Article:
PETALING JAYA: Some RM257 million was spent for the upkeep and personal expenditure of Sultan Muhammad V in the 16 months since he became the Yang di-Pertuan Agong, according to a member of the government’s top advisory council on institutional reforms.
Writing on his personal blog which he said does not represent the Council of Eminent Persons (CEP) of which he is a member, A Kadir Jasin said the amount, averaging RM16 million a month, was spent on the Agong’s accommodation, residence, personal items, aircraft, transportation, clothing, gifts and souvenirs, overseas visits and salaries of palace staff, among others.
Kadir said the amount spent for the upkeep of the monarch showed that the Malay Rulers needed no reassurance that their position was secure.
This followed remarks reportedly made by prime minister-in-waiting Anwar Ibrahim that his recent audiences with several sultans were to reassure them of PH’s commitment to protecting the institution of the monarchy.
“I wouldn’t dare say that the Rulers are so insecure these days about their position that they need to be assured and comforted,” wrote Kadir, who once headed the previous government’s main media mouthpiece New Straits Times Press.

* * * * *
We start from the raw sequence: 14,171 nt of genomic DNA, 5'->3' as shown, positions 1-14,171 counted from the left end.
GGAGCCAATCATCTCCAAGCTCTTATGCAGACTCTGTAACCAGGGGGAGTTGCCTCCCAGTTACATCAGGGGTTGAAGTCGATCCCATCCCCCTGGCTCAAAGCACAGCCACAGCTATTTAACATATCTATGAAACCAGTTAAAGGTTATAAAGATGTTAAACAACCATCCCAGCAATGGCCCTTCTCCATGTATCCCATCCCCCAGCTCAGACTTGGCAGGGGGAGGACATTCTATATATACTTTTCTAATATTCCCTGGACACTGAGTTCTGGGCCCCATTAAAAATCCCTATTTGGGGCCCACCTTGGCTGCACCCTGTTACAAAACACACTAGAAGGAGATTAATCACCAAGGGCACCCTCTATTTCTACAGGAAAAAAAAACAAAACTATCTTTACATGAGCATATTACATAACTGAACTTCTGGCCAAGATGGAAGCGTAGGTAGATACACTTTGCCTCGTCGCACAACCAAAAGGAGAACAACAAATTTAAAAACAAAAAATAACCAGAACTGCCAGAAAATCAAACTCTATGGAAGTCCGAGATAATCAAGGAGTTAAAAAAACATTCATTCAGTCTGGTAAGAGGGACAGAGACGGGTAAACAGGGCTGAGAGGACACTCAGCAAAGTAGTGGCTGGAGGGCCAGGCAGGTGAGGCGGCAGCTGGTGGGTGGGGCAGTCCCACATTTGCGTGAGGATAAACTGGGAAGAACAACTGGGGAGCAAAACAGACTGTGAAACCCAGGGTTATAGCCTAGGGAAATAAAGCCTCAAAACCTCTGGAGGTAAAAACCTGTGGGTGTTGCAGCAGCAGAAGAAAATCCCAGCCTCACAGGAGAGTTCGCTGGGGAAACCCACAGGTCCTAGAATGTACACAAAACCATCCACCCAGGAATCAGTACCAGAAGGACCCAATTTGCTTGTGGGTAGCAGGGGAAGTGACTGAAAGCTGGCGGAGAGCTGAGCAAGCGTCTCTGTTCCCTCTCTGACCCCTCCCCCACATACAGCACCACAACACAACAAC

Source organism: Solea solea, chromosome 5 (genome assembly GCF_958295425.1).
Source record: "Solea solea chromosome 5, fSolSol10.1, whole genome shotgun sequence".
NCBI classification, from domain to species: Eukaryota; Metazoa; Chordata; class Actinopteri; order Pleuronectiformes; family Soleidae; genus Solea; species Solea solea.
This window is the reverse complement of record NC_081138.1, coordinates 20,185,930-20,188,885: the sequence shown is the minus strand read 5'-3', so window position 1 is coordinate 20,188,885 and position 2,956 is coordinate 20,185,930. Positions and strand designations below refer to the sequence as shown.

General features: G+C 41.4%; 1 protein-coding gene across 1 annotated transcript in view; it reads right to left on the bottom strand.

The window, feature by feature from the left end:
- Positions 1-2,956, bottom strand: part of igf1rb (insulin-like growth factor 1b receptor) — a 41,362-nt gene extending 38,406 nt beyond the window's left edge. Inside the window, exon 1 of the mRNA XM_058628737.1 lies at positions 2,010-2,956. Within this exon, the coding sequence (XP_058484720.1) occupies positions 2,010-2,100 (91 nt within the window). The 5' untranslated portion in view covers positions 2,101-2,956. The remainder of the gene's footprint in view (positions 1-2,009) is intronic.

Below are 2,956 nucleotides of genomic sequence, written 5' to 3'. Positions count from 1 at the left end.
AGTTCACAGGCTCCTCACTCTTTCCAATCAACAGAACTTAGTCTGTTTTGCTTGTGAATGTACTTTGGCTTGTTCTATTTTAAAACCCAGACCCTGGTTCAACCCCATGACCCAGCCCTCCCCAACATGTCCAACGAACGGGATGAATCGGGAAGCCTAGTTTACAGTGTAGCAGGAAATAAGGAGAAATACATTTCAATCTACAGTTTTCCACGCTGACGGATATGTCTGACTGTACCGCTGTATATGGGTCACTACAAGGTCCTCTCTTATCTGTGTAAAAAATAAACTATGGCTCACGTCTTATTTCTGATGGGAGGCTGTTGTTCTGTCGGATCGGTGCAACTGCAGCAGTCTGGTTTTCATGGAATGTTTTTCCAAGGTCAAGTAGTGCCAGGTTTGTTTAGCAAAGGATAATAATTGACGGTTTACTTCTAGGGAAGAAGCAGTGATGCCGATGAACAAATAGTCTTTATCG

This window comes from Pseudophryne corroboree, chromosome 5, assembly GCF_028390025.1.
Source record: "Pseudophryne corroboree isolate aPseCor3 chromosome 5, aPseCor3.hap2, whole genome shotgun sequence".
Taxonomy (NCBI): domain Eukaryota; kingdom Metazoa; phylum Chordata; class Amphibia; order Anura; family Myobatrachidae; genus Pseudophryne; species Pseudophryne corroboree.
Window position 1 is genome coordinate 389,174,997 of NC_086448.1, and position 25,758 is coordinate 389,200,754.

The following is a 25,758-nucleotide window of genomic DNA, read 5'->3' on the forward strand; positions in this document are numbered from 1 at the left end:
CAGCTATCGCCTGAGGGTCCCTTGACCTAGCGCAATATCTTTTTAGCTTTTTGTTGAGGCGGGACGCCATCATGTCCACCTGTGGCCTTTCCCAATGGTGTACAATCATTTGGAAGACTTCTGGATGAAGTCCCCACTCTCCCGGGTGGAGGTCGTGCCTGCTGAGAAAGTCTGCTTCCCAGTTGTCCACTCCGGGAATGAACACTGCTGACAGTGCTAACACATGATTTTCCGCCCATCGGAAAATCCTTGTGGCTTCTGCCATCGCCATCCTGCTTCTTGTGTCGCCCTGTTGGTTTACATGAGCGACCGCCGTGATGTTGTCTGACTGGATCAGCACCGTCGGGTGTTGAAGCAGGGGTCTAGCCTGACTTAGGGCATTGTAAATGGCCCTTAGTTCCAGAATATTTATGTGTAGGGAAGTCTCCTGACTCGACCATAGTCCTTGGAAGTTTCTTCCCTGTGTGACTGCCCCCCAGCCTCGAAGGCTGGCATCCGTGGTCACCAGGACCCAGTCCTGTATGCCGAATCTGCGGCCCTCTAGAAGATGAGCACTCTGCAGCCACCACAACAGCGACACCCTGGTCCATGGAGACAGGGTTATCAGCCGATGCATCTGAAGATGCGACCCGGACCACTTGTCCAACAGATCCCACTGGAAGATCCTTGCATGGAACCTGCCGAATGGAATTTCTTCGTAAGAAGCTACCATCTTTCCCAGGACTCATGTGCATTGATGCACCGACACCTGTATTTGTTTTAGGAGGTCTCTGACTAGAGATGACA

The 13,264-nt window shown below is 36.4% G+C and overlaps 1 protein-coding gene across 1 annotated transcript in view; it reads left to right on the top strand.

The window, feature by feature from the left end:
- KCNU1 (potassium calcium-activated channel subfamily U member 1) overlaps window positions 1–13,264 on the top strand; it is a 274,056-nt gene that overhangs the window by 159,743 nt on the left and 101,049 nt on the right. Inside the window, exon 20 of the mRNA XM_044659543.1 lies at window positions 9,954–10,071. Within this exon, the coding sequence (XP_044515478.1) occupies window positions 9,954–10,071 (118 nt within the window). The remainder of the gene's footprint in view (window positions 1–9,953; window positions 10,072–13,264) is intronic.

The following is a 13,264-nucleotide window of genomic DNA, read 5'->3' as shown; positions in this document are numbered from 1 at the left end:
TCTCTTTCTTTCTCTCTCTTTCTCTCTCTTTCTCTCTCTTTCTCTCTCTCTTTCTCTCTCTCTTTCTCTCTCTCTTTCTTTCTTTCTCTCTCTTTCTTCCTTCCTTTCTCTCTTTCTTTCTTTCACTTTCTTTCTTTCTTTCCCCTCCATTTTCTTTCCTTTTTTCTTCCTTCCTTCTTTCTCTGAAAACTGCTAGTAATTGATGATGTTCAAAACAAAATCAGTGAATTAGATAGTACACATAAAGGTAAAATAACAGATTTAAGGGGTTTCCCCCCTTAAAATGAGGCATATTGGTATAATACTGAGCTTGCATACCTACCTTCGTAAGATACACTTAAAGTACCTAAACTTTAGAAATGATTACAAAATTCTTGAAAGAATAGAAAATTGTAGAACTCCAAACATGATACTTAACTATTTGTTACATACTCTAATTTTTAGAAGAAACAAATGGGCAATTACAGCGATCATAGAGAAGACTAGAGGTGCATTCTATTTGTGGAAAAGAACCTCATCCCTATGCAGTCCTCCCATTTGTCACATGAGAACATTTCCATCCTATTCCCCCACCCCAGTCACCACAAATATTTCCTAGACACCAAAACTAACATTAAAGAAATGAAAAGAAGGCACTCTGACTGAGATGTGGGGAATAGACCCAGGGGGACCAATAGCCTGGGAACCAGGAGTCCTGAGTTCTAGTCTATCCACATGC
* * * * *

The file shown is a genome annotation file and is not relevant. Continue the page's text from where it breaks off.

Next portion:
“On the contrary, I think the Rulers are as confident and assured as ever before. Why shouldn’t they be? They are guaranteed by the constitution, lavishly provided for, wealthy, and even Anwar kissed their hands!”
Soon after his release from jail last month, Anwar embarked on a series of meetings with the Malay Rulers. In a recent interview with PKR-linked think tank Invoke Malaysia, Anwar said his audiences were part of efforts to strengthen the new government’s ties with the rulers.
“After 60 years, this is the first time the Rulers have to deal with a different government,” he said.
But Kadir, referring to Anwar’s remarks explaining his audiences with sultans, said he appeared to be “behaving like a political commissar”.
“In the communist system, a political commissar is many times more powerful than a battalion of soldiers.”
Kadir said despite the removal of legal immunity in their personal capacity, rulers were still accorded respect, with a special court to hear alleged royal misdeeds.
“In conclusion, our constitutional monarchs have nothing to fear if they understand their special position and stick to their duties as spelt out by the constitution.
“The people expect them to be the embodiment of all things good and holy,” he added.